I will not be a witness for either side in this case, and I am not aware of any matters which I believe may be a grounds for challenge.
However, I would note for the record that I did preside over the cases of United States vs. Cadriel, Hutchings, and Marmolejo, which are all, I believe, related cases to this case.

Judge C asked if either side wanted to conduct voir dire or challenge his participation. Greatting's defense counsel requested the opportunity to reserve both “given the fact that we do not know who is going to be the ultimate military judge, although you do have the assignment authority." Judge C indicated that it was his intention to preside over the case but he would allow the defense to revisit voir dire and challenge at a later time. Greatting also reserved entering pleas at that time.

Court-martial proceedings for the last of Greatting's subordinates, Blue, concluded on September 10, 2003. About two weeks later, on September 23, 2003, Greatting signed a pretrial agreement, which was approved by the convening authority on September 30, 2003. The pretrial agreement provided, in part, that confinement in excess of fifteen months would be suspended, as would any forfeitures. Automatic forfeitures would be deferred for the benefit of Greatting's wife.

Greatting's court-martial reconvened on October 30, 2003. Prior to Greatting entering his pleas, his defense counsel requested the opportunity to conduct voir dire of the military judge. Judge C acknowledged that the underlying events in this case were the same as the events in the four companion cases in which he had presided. While he agreed that the companion cases dealt with the purported role played by Greatting in the various offenses, he stated that he could not recall the specifics of each case or whether each case touched upon Greatting.

Judge C went on to state:

If I had to say, my recollection was that Staff Sergeant Cadriel had a greater involvement in what was going on, although some of the charges which aren't here today, the accused is not going to plead guilty to today, involved drinking in the work spaces; and I believe Staff Sergeant Greatting was implicated in those cases that involved that allegation and was implicated in those as having approved that conduct as well as the falsification of certain records, the failure to train dogs and test them to certain standards.

The defense counsel then asked Judge C whether he had discussed these cases with anyone other than a fellow military judge. Judge C responded that he had, as it was his practice to conduct post-trial critiques with counsel. He also stated that he talked to “the staff judge advocate and probably his deputy [,] not about [Greatting's] case other than that it was coming, they mentioned it was coming, but about the other cases." The military judge recounted his interaction with the SJA as follows:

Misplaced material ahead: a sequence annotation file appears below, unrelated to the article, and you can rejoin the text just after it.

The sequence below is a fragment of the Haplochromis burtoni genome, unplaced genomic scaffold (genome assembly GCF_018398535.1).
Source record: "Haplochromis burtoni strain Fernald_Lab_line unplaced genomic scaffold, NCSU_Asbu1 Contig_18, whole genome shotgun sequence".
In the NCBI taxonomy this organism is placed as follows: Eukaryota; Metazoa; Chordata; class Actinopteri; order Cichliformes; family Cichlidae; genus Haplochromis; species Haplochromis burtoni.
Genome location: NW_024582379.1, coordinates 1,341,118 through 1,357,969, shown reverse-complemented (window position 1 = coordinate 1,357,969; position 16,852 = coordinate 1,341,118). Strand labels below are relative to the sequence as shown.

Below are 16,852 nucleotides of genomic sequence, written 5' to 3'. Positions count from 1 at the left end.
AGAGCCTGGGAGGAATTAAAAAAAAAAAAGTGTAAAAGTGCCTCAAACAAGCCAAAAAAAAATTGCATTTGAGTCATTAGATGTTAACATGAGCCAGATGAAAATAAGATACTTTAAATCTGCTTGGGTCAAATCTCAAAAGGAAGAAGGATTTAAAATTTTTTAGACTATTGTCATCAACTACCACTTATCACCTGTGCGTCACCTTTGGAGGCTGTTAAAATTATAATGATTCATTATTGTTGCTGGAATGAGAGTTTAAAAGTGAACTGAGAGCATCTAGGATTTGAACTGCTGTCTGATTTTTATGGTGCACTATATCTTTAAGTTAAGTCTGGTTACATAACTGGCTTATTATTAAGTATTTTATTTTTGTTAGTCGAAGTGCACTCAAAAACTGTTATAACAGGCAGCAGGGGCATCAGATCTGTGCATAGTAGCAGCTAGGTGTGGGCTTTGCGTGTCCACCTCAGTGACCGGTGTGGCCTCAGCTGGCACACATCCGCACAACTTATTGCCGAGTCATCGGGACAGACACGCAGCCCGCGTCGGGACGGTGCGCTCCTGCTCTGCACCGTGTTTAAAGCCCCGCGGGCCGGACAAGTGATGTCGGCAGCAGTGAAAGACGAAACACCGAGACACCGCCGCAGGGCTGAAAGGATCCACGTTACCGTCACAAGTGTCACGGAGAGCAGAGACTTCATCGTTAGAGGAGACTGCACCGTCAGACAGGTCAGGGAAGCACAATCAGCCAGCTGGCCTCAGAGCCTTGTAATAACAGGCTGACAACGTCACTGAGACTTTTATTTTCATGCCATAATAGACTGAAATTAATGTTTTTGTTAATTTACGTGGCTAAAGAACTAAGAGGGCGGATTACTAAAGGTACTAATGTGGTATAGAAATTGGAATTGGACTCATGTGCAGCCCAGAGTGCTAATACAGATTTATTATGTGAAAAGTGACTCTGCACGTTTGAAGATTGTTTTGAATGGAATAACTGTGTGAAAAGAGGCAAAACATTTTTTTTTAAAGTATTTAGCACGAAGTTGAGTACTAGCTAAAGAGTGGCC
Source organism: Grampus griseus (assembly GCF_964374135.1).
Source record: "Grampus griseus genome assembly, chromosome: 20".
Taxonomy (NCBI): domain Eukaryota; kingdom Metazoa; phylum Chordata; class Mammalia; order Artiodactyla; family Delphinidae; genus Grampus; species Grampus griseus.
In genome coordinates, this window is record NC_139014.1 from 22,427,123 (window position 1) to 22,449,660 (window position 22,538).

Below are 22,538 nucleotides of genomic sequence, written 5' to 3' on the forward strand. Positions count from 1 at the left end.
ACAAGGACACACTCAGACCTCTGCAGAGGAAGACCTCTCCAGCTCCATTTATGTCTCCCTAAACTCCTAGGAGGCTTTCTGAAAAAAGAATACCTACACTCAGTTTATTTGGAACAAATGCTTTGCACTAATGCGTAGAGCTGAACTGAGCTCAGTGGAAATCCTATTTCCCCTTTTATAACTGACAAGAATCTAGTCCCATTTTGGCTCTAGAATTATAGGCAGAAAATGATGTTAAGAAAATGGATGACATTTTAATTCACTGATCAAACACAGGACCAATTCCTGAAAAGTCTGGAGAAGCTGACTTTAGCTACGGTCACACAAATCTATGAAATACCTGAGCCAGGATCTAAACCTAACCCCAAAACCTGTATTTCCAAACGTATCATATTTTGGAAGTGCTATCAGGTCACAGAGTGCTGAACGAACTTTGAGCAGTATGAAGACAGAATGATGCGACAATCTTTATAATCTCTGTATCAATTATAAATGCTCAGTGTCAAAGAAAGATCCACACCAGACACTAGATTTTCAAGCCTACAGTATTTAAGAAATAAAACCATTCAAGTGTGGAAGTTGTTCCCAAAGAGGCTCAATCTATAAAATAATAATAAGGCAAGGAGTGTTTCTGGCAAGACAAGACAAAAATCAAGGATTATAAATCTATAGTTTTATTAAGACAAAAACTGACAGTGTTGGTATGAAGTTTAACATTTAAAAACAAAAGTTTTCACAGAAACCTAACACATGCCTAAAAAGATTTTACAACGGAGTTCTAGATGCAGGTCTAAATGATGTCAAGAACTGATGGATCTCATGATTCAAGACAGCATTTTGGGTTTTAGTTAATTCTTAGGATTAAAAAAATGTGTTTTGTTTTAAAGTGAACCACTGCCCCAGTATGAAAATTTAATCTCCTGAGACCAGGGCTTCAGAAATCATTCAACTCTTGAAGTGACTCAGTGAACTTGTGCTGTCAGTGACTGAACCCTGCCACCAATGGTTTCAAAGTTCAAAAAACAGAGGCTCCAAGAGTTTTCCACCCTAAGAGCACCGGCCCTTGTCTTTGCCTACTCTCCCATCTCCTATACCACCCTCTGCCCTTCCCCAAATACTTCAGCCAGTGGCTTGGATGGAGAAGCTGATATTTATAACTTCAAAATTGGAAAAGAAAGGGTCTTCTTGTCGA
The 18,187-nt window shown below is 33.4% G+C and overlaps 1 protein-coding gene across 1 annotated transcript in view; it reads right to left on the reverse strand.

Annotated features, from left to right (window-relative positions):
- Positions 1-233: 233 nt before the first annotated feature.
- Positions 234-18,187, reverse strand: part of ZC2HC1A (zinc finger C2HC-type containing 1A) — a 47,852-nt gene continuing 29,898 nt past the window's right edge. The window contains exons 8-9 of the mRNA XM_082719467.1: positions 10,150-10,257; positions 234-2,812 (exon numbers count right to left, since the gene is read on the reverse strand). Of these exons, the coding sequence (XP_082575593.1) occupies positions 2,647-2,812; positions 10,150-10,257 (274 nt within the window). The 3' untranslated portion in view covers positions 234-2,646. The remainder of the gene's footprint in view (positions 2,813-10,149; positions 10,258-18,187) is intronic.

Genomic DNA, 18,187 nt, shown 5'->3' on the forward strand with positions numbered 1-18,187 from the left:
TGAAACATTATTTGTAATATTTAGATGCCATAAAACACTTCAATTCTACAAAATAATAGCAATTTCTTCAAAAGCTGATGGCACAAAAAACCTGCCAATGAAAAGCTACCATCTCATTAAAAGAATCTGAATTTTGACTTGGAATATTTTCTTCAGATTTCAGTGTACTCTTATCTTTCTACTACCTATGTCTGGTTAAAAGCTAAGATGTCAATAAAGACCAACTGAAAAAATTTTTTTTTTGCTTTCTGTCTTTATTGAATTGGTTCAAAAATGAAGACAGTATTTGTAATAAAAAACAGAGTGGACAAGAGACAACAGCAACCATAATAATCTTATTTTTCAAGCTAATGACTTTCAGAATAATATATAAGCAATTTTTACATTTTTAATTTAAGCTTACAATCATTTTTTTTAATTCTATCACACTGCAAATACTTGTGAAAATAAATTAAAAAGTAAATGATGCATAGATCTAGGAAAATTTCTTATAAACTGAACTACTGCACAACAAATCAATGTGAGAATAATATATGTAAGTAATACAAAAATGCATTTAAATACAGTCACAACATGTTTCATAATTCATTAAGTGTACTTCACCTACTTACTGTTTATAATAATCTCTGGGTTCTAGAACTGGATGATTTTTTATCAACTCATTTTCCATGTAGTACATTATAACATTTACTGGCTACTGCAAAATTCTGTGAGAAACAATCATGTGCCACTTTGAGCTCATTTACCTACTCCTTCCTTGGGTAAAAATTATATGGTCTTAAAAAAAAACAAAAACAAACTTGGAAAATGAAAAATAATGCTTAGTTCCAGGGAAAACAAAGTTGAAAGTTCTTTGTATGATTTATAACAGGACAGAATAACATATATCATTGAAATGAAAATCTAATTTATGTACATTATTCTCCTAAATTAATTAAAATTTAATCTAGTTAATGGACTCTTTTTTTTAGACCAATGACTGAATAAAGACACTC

With respect to Cadriel, it was that I thought they sold the case too low given his culpability, his admissions in the Court, given the severity of his conduct, and the repercussions of his conduct on the junior Marines that were involved in the section, the security of this installation.
I think I also mentioned following the other, as you indicated three cases and I think that's right, the other three cases, that I felt given the level of culpability of Cadriel versus the younger Marines who were perhaps more guided or motivated by misguided loyalty to the two staff NCO's that they worked for, I questioned the appropriateness of their being at a special court-martial.

Judge C stated that he would not second-guess or presuppose what the pretrial agreement provided for in Greatting's case and that he had no preconceived ideas of what the sentence should be. He said that he believed he would be able to put the other cases out of his mind and judge the case on the facts introduced in the proceeding before him. Following voir dire, the defense counsel moved for Judge C to recuse himself on the basis of implied bias under R.C.M. 902(a). The motion was denied.

After Judge C accepted Greatting's pleas and conducted a sentencing hearing, he sentenced Greatting to six months confinement, reduction to E-1, and a bad-conduct discharge. The confinement limitation of...

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    • United States
    • United States Court of Appeals, Armed Forces Court of Appeals
    • 3 d3 Julho d3 2019
    ... ... The ... court concluded that the military judge did not abuse his ... discretion in finding no basis for disqualification ... Id. at 456 ... Disclosure ... is no inoculation against disqualification, see United ... States v. Greatting, 66 M.J. 226 (C.A.A.F. 2008). But ... without full disclosure in this case, we are left with a ... record that cannot dispel the reasonable questions of a ... reasonable observer about the military judge's ... impartiality. We see no viable way to cure this lapse; the ... ...
1 books & journal articles
  • Clearing the High Hurdle of Judicial Recusal: Reforming RCM 902A
    • United States
    • Military Law Review No. 204, July 2010
    • 1 d4 Julho d4 2010
    ...progressive criminal justice statute that gave strong protections to servicemembers. 7 The military justice system continues to provide 4 66 M.J. 226 (C.A.A.F. 2008). 5 66 M.J. 312 (C.A.A.F. 2008). 6 Greatting , 66 M.J. at 229; McIlwain , 66 M.J. at 313. 7 NAT’L INST. OF MILITARY JUST., REP......